tagonistic to them.27 When a bill was filed on behalf of an infant, his coming of age did not abate the suit; but he might then elect whether he would proceed with it or not.28 If he chose to go on with the case, all further proceedings could be carried on without any amendment or the filing of a supplemental bill.29 He was then liable for all costs of the suit, as if he had filed the bill after he came of age. 30 Otherwise, he was not personally chargeable with costs; 81 unless he made a motion to dismiss the bill; which it seems could only be done upon the payment of costs by himself,32 if he could not establish that the bill was improperly filed by his next friend.33 If the next friend died during the infant's minority, and the latter took no step in the case after he had come of age, the defendant might have the bill dismissed, but without costs, since there would then be no one living who was liable to pay them.34 The suit is brought in the name of the infant, not in that of the next friend,35 and the infant's citizenship is the test of the jurisdiction.36 Where the bill shows that the suit was brought by a guardian in a representative capacity, but by the title it appears that he sues individually, the title, if necessary, may be amended.37 A guardian ad litem for an infant, although appointed in a State court before the removal of the cause, cannot without the approval of the court, bind the infant by a contract concerning the amount of the attorney's fees.38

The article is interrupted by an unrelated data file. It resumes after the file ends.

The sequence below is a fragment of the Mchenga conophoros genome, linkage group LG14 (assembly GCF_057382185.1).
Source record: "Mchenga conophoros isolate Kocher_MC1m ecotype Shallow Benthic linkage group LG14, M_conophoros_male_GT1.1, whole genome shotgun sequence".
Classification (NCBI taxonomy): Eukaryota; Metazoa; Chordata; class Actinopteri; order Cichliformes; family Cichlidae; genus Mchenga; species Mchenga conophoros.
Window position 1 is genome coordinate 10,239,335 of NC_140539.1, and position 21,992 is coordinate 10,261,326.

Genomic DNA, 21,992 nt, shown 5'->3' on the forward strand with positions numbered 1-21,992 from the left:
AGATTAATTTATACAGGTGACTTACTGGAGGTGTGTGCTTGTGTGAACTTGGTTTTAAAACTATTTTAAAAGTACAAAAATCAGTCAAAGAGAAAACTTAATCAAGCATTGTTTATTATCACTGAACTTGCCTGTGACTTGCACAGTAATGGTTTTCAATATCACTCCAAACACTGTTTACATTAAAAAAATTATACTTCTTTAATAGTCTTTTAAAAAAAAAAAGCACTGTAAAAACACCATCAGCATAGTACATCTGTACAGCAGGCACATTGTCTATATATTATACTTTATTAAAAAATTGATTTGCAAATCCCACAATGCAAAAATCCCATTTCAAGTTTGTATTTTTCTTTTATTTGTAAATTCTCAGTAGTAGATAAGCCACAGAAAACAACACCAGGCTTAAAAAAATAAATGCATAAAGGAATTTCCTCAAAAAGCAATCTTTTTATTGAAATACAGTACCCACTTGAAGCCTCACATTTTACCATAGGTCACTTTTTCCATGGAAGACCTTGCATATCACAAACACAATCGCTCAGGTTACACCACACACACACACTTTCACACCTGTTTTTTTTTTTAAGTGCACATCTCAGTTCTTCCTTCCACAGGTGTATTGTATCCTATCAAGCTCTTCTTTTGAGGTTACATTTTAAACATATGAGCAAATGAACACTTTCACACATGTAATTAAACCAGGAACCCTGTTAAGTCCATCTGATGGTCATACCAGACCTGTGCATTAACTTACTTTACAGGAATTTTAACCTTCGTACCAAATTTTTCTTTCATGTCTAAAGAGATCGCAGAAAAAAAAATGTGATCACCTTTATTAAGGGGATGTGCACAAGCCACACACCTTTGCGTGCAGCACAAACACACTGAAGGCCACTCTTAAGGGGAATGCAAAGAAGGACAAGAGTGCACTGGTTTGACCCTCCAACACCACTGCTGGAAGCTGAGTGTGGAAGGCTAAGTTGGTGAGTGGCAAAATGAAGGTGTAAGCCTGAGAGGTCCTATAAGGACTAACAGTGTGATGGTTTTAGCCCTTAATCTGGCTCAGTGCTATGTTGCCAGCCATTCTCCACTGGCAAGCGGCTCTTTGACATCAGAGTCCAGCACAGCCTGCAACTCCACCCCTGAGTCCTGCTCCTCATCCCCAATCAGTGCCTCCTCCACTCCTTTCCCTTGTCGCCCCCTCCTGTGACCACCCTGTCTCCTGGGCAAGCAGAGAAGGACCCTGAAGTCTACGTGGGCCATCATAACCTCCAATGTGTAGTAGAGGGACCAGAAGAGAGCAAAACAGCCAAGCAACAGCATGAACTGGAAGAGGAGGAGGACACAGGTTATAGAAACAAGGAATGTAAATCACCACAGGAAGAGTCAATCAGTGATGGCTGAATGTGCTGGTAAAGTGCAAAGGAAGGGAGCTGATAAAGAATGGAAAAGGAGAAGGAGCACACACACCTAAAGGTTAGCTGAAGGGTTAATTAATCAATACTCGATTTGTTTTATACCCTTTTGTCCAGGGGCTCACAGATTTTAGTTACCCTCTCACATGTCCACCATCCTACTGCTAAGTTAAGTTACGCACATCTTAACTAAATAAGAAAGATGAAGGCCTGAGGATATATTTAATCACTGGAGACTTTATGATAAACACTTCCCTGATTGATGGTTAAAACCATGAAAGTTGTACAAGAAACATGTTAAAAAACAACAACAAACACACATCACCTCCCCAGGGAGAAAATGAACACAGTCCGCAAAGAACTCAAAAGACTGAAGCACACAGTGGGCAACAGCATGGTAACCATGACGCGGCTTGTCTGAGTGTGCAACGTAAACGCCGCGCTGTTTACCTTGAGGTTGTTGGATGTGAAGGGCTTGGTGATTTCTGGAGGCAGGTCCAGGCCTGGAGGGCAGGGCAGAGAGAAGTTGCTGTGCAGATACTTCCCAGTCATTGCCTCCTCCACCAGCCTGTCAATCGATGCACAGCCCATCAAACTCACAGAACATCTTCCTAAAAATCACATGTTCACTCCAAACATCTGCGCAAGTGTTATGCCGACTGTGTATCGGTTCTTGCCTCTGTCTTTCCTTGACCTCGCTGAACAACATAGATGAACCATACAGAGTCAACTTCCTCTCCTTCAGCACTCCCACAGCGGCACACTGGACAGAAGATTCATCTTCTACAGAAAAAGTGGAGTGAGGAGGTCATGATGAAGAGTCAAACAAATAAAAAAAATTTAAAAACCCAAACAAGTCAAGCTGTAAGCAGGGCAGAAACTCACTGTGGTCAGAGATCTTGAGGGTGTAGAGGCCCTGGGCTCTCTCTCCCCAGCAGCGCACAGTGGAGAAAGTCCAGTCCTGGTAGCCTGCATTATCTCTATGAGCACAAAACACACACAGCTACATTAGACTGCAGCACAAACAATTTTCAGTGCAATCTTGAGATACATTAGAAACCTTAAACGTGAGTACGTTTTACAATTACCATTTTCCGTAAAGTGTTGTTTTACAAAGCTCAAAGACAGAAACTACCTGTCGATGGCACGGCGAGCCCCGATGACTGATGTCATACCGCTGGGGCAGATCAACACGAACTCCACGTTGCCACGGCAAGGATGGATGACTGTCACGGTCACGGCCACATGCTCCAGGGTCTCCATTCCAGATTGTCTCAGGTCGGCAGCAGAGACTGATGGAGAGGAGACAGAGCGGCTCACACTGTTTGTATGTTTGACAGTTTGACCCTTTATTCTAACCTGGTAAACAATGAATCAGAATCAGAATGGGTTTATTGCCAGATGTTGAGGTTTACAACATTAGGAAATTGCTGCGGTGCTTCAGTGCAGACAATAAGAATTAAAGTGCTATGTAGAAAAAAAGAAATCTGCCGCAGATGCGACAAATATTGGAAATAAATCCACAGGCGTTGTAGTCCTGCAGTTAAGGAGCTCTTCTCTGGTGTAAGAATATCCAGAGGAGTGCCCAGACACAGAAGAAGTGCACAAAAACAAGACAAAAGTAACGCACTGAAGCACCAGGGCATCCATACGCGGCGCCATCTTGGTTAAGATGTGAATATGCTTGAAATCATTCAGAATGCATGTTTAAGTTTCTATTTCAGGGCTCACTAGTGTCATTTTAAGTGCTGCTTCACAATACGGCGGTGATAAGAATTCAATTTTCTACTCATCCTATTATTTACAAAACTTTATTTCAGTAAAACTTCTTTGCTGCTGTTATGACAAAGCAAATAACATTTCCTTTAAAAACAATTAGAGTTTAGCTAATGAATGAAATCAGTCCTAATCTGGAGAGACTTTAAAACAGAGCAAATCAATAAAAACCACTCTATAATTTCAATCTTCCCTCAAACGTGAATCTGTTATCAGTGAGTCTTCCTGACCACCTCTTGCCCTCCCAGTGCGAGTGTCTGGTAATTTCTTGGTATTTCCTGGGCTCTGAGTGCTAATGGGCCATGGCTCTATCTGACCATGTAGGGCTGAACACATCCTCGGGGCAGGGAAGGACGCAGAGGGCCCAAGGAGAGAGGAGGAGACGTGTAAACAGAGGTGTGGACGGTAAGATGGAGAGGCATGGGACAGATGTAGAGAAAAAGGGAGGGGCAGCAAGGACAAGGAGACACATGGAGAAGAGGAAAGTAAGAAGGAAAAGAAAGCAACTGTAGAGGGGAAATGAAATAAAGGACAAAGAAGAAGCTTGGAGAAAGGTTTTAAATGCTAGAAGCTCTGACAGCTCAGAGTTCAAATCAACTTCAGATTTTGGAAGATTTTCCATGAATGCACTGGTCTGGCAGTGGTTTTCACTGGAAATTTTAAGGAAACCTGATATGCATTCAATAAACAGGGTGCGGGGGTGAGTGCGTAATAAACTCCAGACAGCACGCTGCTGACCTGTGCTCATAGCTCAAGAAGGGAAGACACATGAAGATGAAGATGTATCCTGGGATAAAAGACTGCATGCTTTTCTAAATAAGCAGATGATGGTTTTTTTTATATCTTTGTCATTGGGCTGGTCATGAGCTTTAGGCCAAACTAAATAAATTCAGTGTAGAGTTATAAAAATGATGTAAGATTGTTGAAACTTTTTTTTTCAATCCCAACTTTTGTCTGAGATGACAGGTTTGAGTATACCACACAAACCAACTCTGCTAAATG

§ 91. Suits on behalf of idiots, lunatics, and persons of weak mind. Idiots and lunatics sue by their committees or guardians, if they have any, otherwise by next friends.1 It is the usual practice to join them as plaintiffs with their representatives, though it might be held unnecessary to do so when one

27 Ibid.

28 Guy v. Guy, 2 Beav. 460.

29 Hoffman's Ch. Pr. 60; Daniell's Ch. Pr. (2d Am. ed.) 102.

30 Daniell's Ch. Pr. (2d Am. ed.) 102.

31 Waring v. Crane, 2 Paige (N. Y), 79, 21 Am. Dec. 70.

32 Waring v. Crane, 2 Paige (N. Y.) 79, 21 Am. Dec. 70.

33 Turner v. Turner, 2 Stra. 708.

34 Morgan v. Potter, 157 U. S. 195, 39 L. ed. 670.

35 Woolridge v. McKenna, 8 Fed. 650; supra, § 44.

36 Ibid.

37 Pulver v. Leonard, 176 Fed.

586.

38 Ryan v. Philadelphia & Reading Coal & Iron Co., 189 Fed. 253. $91. 1 Rule 87; Hoffman's Ch. Pr. 61.